Denise Scott Brown and Robert Venturi Win AIA Gold Medal

John Hill
3. December 2015
Photo: Courtesy of American Planning Association

The American Institute of Architects has named the influential Postmodern architects from Philadelphia the 2016 recipients of the AIA Gold Medal, the first duo to receive the honor since the AIA allowed collaborations two years ago.

The AIA's 2013 decision to move away from only awarding the Gold Medal to individuals coincided with vocal calls for a retroactive Pritzker Architecture Prize for Scott Brown (Venturi, her husband, won it in 1991) and the prize committee's refusal to do so regardless of an online petition that now has more than 20,000 signatures.

The Gold Medal might not make up for that snub, but as the AIA's highest honor it is "a great day for architecture," said Scott Brown, quoted at Architect, upon hearing the news, "not because of us, but because of everyone who follows." In addition to being the first pair to win the Gold Medal, Scott Brown is the first living woman to receive it in its nearly 110-year history; Julia Morgan, the first and only other woman to win the award, received it posthumously in 2014.

Vanna Venturi House (Photo: Courtesy of Kurfiss/Sotheby's)

The award acknowledges the decades of work produced by the duo's firm, Venturi Scott Brown Associates, which was relaunched as VSBA Architects & Planners in 2012 after Venturi retired. Notable buildings include Venturi's design for his mother's house, which went up for sale in July, the Guild House in Philadelphia, the Sainsbury Wing of the National Gallery of Art in London, and dozens of university buildings on campuses around the United States.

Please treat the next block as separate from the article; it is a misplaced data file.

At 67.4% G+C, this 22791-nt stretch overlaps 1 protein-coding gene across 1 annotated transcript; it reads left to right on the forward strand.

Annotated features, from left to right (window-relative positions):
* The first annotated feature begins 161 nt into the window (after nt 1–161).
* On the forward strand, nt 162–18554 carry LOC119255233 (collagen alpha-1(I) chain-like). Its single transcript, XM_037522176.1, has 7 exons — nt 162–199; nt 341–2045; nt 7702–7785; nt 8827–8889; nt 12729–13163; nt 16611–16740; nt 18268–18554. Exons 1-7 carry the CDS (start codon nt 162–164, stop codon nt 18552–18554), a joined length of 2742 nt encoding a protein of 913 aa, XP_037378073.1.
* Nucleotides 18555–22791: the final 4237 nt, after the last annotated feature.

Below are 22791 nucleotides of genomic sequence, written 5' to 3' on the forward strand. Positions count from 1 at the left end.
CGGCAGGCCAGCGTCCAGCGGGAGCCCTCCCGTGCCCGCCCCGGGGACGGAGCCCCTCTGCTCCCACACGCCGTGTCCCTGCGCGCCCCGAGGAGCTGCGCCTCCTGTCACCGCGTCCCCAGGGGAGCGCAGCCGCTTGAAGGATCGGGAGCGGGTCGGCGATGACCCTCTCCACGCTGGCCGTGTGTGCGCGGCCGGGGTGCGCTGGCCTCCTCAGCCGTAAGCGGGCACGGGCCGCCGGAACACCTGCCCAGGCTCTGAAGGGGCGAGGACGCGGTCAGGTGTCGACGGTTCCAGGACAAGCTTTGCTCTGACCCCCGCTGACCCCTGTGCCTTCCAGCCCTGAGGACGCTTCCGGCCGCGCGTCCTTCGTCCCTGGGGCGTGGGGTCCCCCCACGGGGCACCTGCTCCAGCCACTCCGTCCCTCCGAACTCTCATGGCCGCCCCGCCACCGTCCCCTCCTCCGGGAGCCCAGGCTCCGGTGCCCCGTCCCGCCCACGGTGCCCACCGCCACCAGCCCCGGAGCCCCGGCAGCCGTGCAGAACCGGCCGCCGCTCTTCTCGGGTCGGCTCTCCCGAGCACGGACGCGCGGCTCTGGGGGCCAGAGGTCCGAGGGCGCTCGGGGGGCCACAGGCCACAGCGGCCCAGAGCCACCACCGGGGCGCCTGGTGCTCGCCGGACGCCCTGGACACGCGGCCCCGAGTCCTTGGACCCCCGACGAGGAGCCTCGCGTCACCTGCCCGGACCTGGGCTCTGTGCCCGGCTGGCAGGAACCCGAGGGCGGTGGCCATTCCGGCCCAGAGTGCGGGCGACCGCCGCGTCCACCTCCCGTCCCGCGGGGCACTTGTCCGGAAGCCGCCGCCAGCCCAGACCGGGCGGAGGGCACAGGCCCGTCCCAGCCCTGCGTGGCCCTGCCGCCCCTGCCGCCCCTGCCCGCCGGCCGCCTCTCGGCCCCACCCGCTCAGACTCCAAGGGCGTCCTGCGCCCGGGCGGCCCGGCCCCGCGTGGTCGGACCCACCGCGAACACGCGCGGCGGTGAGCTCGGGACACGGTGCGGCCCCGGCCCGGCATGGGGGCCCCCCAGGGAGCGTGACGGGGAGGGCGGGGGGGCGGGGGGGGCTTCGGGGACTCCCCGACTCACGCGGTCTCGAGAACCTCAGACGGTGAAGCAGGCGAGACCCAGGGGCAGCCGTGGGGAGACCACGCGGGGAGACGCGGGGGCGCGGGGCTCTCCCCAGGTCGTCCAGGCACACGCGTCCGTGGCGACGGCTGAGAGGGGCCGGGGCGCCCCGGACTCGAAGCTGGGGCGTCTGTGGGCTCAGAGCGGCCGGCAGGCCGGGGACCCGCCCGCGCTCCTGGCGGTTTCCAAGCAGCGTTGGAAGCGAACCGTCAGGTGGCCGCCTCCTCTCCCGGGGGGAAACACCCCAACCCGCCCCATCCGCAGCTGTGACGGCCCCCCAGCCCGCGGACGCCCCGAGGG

But the award also acknowledges the strong theoretical underpinnings articulated in books that influenced the course of architecture: Complexity and Contradiction in Architecture (Venturi, 1966) and Learning from Las Vegas (Venturi, Scott Brown and Steven Izenour, 1972). Although the duo never considered themselves postmodern, these books and their numerous high-profile buildings opened the flood gates to PoMo designs in the 1970s and 1980s.

Scott Brown and Venturi will receive the AIA Gold Medal at the 2016 AIA National Convention, which takes place, fittingly, in Philadelphia, where they have lived and practiced for more than 50 years.

Denise Scott Brown in Las Vegas in the 1960s (Photo: VSBA)

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